James Miller takes over today’s live coverage. Thanks to Scott Lucas for getting us started today.
1357 GMT: Lebanon/Syria. Future Movement MP Okab Sakr confirmed the authenticity of audio recordings implicating him in sending arms to Syrian rebels.
Okab Sakr: Please tell me, the weapons you want, what are the quantities.
Abu al-Numan (a leader of an armed group): We need around 300 rocket-propelled grenades and twenty launchers. And if it is possible to provide 250,000 Russian rounds [for AK47s], 300 machineguns, and some special pieces of arms.
OS: All of this, for which region do you need it exactly.
AN: Azaz, Tal Refaat, Andan, and the whole of Rif Halab [Aleppo’s countryside].
strong>OS: Will you be there at the delivery?
AN: No brother, Abu al-Nour will be there with the guys and the cars. They will take them from you as usual.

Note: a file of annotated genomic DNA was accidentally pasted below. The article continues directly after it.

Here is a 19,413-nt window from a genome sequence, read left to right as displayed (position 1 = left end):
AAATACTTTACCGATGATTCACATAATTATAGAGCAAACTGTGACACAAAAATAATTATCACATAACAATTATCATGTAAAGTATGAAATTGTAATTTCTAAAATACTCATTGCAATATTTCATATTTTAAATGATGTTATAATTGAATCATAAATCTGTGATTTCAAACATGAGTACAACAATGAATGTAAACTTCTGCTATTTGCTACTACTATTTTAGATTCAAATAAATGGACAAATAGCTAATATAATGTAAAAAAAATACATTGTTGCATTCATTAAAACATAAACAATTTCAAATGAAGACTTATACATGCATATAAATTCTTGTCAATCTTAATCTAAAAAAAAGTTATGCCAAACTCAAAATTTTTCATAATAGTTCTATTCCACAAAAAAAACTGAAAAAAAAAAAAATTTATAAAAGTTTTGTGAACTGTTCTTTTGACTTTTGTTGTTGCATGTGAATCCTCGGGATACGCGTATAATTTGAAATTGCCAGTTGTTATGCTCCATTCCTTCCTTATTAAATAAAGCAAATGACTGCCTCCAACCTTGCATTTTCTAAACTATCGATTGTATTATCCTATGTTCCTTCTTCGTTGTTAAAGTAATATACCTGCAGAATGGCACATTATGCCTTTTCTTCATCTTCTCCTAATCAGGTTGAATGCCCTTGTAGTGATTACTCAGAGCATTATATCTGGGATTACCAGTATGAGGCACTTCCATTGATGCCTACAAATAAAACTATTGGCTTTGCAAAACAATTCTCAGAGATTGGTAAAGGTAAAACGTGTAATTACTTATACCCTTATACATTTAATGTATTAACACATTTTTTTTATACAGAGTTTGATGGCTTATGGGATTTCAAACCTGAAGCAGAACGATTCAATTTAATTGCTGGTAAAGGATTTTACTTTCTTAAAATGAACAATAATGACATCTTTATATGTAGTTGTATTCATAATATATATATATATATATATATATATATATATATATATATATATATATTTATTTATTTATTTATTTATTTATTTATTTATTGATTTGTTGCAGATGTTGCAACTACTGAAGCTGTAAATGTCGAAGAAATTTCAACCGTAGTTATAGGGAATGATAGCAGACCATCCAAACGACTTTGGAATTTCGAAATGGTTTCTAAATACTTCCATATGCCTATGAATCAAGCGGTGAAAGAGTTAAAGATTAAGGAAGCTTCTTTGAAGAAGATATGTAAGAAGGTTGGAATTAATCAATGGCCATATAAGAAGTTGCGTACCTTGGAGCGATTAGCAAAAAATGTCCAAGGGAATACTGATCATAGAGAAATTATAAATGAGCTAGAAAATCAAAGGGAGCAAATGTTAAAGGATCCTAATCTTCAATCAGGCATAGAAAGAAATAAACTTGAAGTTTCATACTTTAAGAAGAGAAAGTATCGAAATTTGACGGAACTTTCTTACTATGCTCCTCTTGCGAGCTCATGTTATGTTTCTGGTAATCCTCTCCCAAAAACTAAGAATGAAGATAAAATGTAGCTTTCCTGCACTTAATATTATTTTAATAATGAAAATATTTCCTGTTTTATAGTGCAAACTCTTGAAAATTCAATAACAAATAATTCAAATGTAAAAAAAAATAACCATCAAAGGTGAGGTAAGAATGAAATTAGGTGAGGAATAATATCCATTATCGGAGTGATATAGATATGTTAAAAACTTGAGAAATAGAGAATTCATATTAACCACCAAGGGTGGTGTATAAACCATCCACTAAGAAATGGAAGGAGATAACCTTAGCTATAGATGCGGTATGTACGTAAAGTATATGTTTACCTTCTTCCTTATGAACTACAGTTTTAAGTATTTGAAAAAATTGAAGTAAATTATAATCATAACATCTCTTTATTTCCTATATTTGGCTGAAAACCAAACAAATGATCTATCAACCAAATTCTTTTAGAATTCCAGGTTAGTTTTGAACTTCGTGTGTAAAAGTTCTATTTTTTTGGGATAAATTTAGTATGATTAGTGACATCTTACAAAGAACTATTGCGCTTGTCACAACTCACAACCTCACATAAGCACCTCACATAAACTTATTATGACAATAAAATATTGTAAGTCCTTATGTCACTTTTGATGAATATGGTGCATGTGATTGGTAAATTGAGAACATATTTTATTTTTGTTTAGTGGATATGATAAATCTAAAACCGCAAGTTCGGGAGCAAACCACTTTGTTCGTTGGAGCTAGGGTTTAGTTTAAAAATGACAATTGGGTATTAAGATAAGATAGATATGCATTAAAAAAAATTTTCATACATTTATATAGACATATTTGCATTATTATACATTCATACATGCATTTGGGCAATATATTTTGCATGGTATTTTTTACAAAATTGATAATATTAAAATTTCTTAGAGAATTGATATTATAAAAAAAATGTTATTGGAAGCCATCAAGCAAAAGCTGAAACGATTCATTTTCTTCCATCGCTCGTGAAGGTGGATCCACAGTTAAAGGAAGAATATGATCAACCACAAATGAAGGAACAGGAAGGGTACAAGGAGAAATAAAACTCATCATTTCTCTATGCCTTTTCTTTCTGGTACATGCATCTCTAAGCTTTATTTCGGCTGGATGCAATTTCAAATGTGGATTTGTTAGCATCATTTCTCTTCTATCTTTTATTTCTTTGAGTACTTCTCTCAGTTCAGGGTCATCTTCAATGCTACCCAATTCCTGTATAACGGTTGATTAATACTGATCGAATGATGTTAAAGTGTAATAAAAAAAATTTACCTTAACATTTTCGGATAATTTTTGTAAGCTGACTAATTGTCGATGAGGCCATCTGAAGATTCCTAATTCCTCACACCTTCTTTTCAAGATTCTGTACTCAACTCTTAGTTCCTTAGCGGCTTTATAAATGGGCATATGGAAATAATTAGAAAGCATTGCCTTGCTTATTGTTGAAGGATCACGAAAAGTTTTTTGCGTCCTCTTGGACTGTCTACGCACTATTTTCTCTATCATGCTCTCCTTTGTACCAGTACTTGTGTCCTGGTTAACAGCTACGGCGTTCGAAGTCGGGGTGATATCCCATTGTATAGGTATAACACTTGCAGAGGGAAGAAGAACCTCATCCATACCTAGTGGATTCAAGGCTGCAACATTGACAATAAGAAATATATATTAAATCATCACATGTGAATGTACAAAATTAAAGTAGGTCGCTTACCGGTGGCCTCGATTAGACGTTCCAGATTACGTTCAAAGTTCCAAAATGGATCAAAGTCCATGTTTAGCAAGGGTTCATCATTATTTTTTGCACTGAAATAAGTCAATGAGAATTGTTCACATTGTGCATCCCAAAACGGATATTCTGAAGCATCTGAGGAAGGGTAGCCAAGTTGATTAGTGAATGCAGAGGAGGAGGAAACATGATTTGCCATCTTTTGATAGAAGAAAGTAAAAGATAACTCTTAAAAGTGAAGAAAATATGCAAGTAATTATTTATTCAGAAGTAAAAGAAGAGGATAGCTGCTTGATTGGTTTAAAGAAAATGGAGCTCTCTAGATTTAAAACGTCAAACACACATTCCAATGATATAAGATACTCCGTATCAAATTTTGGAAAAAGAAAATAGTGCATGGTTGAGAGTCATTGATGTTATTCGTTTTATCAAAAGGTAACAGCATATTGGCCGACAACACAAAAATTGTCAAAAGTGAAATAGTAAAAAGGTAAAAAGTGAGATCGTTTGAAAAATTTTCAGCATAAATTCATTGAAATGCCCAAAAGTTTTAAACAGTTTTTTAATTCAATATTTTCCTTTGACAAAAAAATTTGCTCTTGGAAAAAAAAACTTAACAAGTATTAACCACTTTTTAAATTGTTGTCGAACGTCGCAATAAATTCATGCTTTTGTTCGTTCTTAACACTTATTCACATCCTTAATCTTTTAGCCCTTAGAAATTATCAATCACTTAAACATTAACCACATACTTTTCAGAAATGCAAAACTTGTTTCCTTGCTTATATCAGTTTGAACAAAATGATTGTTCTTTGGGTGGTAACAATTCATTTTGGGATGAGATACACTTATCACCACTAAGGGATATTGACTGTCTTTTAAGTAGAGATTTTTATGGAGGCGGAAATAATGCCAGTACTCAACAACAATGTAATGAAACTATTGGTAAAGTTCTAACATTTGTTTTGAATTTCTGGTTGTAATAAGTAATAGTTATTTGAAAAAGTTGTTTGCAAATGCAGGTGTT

Sakr told Ash-Sharq al-Awsat today that, “This is my voice and those are my words,” adding that he is “not ashamed of what I have done and am doing”.
The Future Movement denies that it has provided any armed support to the rebels. However, the recordings raise questions about the role of its leader, Saad Hariri. Al-Akhbar alleges that SaKr’s was following Hariri’s orders, however Sakr denies this. Accusing Al-Akhbar of waging a campaign of distortion, Sakr said, “Hariri has asked me to provide Syrians with humanitarian, political and media aid – no more, no less.
1325 GMT: Syria. The Syrian Foreign Ministry has reiterated that it will not use chemical weapons “against its people”. In a televised statement, the regime is reported as saying:
Syria has stressed repeatedly that it will not use these types of weapons, if they were available, under any circumstances against its people.
The comments came in response to US Secretary of State Hilary Clinton who said at a press conference in Prague that any use of chemical weapons would be cross a “red line” for the administration:
We have made our views very clear: This is a red line for the United States.